-- The Defense Logistics Agency is developing joint solutions to support Florida first responder fuel requirements.

Army Operations

-- According to Army officials, the current Total Army response for Hurricane Irma is more than 17,600 soldiers and U. S. Army Corps of Engineers civilians in the U.S. Virgin Islands, Puerto Rico and the continental United States.

-- The Army has 38 aircraft, more than 740 trucks, and more than 80 generators already committed to relief efforts. The Army has more than 100 aircraft, almost 600 generators, 150 boats, and more than 3,200 trucks on standby to support response efforts if called upon.

-- Army National Guard soldiers from Florida, South Carolina, North Carolina, Puerto Rico and the Virgin Islands are currently on State Active Duty status and are either responding, or prepared to respond to each governor’s priorities. Additionally, National Guard units in Florida, Alabama, Georgia, and South Carolina are conducting routine inactive duty training, which they will utilize to prepare for a Hurricane Irma response, if required.

-- The Corps of Engineers is already working in the Virgin Islands and Puerto Rico to assist with power restoration efforts and have teams on stand-by to assist in Florida if/when needed. The Corps is also monitoring conditions at the Herbert Hoover Dike (Lake Okeechobee) and will continue to provide updates.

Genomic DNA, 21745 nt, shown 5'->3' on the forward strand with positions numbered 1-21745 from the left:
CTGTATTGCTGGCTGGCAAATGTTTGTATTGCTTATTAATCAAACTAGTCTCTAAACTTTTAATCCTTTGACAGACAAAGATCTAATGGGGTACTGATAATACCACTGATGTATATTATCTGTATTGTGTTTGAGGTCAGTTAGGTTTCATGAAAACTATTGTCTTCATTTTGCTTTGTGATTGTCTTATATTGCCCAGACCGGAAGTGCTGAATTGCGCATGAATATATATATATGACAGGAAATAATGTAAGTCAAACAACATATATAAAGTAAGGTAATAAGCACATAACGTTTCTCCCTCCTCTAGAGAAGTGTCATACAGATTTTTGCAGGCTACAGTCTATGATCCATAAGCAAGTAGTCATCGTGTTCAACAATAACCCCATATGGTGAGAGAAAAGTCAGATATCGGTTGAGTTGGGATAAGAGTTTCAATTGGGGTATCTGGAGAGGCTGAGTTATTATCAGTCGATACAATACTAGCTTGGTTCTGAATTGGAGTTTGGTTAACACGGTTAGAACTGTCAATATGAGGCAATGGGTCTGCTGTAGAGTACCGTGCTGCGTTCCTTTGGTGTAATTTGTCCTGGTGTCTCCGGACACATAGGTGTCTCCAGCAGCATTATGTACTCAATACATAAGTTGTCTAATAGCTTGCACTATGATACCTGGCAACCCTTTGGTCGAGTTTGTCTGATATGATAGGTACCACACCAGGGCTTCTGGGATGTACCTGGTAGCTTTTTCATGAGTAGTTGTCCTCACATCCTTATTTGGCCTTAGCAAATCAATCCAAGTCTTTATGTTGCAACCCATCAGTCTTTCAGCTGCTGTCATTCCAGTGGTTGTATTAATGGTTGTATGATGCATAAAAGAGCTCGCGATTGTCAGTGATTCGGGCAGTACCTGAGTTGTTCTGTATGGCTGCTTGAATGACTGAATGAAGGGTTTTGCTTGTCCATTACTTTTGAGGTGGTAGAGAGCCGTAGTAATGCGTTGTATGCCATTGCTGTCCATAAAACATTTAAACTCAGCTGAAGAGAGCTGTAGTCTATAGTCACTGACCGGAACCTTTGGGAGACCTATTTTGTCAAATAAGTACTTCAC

-- Army Reserve officers are assigned with FEMA Regions II, IV, and V Headquarters to assist with providing expert military advice on storm response efforts.

-- Fort Jackson, South Carolina, is providing shelter to 128 personnel displaced by the hurricane and are still accepting persons seeking shelter.
-- The U.S. Army Corps of Engineers has six divisions and six districts activated to support federal response operations, with more than 400 deployed personnel at key response nodes and 158 personnel manning key communication nodes.

Suicide Prevention Month: Timely Actions Can Save People’s Lives

By John Reese, U.S. Army Garrison Stuttgart

STUTTGART, Germany, Sept. 13, 2017 — September is Suicide Prevention Month, and with it comes greater awareness that it's possible there are friends, comrades and family members who may be considering that irreversible decision.

Someone who is considering suicide may display a number of behavioral indicators, according to officials with the Employee Assistance Program at U.S. Army Garrison Stuttgart. Some are direct, they said, while others are subtle enough to be missed until it is too late.

The garrison's EAP and Army Substance Abuse Program have teamed up this month to enhance suicide prevention awareness, beginning with a resource table at the Panzer Kaserne post exchange.